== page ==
Brexit has affected consumer fears not spending

Spending confidence at highest level on record but huge rise sees economy become #1 concern

British consumer spending confidence has hit its highest level on record but a huge rise in concern about the economy saw it overtake terrorism and immigration as the nation’s biggest concern.

The latest Nielsen Global Survey of Consumer Confidence and Spending Intentions revealed that across 2016, the economy saw the biggest rise in the amount of Britons citing it as their 1st or 2nd biggest concern. The proportion doing so rose 12 percentage points to 28%. Political stability saw the next biggest rise, jumping eight points to 10% – five times higher than at the end of 2015.


Table change in Britons biggest concerns

Britons slightly more confident than a year ago

Overall, the British Consumer Confidence Index finished 2016 at 102 – one point higher than a year earlier – much higher than the European average of 81. Britain was Europe’s fourth most confident country (behind Denmark, the Czech Republic and Switzerland), compared to second a year ago.

Across Britain, all consumer sentiments relating to personal finances, spending intentions and cutting costs were more positive at the end of 2016 than the beginning, except job prospects. Indeed, the proportion of Britons positive about making purchases finished 2016 at his highest level on record (53%).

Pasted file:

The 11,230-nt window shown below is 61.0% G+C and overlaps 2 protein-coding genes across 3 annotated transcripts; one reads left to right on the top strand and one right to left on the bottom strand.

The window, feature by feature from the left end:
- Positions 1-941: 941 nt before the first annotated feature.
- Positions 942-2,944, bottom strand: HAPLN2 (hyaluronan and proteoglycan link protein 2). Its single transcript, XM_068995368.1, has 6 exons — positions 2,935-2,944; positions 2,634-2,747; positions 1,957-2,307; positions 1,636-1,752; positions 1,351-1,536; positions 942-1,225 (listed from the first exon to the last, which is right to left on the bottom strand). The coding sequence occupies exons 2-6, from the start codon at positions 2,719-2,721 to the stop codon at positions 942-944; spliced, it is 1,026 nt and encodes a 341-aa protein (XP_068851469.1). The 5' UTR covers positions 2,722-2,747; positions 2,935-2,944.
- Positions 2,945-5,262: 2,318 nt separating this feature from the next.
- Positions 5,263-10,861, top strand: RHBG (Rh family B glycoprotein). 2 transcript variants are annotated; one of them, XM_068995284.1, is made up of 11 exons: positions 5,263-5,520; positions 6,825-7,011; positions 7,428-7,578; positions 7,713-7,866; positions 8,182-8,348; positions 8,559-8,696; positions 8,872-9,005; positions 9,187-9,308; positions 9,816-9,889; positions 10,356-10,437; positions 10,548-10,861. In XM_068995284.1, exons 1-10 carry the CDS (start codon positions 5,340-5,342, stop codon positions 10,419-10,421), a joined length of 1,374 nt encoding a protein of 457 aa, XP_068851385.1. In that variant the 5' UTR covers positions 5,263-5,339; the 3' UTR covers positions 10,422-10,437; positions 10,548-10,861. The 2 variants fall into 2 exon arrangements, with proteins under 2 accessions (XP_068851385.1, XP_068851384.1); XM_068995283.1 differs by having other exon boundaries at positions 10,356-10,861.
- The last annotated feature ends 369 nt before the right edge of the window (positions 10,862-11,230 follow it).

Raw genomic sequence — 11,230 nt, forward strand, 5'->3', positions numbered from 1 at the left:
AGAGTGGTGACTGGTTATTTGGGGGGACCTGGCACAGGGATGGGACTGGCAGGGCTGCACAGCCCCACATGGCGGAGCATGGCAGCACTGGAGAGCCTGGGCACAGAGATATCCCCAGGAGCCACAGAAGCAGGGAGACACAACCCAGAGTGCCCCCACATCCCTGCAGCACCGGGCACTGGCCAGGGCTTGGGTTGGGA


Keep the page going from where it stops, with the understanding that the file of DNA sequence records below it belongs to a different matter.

“As the political and economic planning for Brexit gets underway, concerns about jobs leaving the UK have unsettled consumers, as did the US election,” said Steve Smith, managing director, Nielsen U.K. and Ireland. “However, times generally remain good for British consumers, with strong employment and wage growth that rose slightly ahead of price inflation during the last year. In addition, disposable income remains stable, while tax benefits for the lower paid and a rise in the minimum wage have reduced income inequality. As a result, consumer spend continued to be the engine of UK GDP growth in 2016.”

The proportion of Britons who’ve switched to cheaper grocery brands to save money – an activity often regarded as a barometer of consumer sentiment and behaviour – finished 2016 at its second-lowest level on record (22%).

However, Smith is cautious as to whether this downward trajectory will continue, "In the last quarter, we’ve seen the first signs of rising inflation in the UK. Rising petrol prices being a primary example, seeing the third biggest jump in consumer concern. We now expect to see the start of price increases for consumer staples early this year and maybe cases of ‘shrinkflation’ as the industry looks to minimise the price increases being passed on to shoppers.” 

Global confidence levels
A Consumer Confidence Index score over 100 indicates degrees of optimism, below 100, degrees of pessimism. The global Consumer Confidence Index stands one point below Britain at 101 – four points higher than at the end of 2015. India (136) has the highest score globally, South Korea the lowest (43).

The scores are derived from Nielsen’s study, established in 2005, which measures attitudes each quarter on topics including personal finances and job prospects among 30,000+ internet consumers in 63 countries.

To view historical trends for all countries, broken down by metrics such as financial concerns and job prospects, visit the interactive Nielsen Global Consumer Confidence Trend Tracker.